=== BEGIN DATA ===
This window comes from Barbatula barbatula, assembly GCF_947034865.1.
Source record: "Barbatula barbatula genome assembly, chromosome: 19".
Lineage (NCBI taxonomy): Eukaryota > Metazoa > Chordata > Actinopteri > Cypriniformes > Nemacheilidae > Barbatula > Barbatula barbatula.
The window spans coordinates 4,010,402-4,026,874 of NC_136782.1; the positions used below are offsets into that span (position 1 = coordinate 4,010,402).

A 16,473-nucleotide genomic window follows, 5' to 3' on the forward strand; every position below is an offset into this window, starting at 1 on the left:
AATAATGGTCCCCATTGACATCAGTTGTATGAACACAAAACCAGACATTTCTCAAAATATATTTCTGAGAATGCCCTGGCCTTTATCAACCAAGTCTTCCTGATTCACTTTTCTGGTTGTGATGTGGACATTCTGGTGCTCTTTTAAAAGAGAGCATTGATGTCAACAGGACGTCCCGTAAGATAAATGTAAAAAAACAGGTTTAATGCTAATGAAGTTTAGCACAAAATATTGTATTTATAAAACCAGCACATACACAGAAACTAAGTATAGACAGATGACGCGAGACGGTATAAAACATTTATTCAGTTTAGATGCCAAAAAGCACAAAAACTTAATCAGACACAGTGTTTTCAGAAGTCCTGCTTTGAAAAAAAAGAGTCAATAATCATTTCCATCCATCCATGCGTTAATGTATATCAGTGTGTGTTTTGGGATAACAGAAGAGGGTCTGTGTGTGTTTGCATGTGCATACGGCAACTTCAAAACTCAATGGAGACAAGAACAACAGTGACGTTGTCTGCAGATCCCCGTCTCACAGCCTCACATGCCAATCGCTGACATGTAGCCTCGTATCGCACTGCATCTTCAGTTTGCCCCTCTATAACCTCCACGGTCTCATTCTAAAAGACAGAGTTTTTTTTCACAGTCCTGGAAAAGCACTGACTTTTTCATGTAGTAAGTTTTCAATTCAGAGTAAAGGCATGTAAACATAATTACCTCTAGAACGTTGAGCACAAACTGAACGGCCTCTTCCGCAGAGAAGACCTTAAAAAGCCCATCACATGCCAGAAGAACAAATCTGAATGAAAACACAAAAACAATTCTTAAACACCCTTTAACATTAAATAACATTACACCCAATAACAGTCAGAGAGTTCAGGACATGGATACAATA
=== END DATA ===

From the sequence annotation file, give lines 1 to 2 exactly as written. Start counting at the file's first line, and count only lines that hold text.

This window comes from Barbatula barbatula, assembly GCF_947034865.1.
Source record: "Barbatula barbatula genome assembly, chromosome: 19".